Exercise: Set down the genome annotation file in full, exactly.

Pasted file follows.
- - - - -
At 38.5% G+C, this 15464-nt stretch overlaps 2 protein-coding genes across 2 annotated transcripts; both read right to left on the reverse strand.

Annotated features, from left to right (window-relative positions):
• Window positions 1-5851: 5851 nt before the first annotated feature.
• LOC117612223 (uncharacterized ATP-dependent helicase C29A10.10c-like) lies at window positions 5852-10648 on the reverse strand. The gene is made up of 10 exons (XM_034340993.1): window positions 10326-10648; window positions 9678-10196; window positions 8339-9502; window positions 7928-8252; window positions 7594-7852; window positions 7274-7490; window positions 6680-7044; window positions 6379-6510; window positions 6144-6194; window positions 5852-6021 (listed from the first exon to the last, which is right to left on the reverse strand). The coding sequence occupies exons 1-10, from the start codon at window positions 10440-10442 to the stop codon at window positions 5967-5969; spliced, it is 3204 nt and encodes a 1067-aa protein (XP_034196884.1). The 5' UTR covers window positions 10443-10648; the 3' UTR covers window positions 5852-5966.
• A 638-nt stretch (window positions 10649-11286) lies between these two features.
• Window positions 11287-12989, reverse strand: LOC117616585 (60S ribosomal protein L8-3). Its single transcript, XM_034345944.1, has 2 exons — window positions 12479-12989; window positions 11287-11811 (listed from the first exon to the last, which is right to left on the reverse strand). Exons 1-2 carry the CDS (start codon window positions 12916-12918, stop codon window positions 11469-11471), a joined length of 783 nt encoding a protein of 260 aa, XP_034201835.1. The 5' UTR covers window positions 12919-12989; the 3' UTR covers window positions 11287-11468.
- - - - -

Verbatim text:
At 38.5% G+C, this 15464-nt stretch overlaps 2 protein-coding genes across 2 annotated transcripts; both read right to left on the reverse strand.

Annotated features, from left to right (window-relative positions):
• Window positions 1-5851: 5851 nt before the first annotated feature.
• LOC117612223 (uncharacterized ATP-dependent helicase C29A10.10c-like) lies at window positions 5852-10648 on the reverse strand. The gene is made up of 10 exons (XM_034340993.1): window positions 10326-10648; window positions 9678-10196; window positions 8339-9502; window positions 7928-8252; window positions 7594-7852; window positions 7274-7490; window positions 6680-7044; window positions 6379-6510; window positions 6144-6194; window positions 5852-6021 (listed from the first exon to the last, which is right to left on the reverse strand). The coding sequence occupies exons 1-10, from the start codon at window positions 10440-10442 to the stop codon at window positions 5967-5969; spliced, it is 3204 nt and encodes a 1067-aa protein (XP_034196884.1). The 5' UTR covers window positions 10443-10648; the 3' UTR covers window positions 5852-5966.
• A 638-nt stretch (window positions 10649-11286) lies between these two features.
• Window positions 11287-12989, reverse strand: LOC117616585 (60S ribosomal protein L8-3). Its single transcript, XM_034345944.1, has 2 exons — window positions 12479-12989; window positions 11287-11811 (listed from the first exon to the last, which is right to left on the reverse strand). Exons 1-2 carry the CDS (start codon window positions 12916-12918, stop codon window positions 11469-11471), a joined length of 783 nt encoding a protein of 260 aa, XP_034201835.1. The 5' UTR covers window positions 12919-12989; the 3' UTR covers window positions 11287-11468.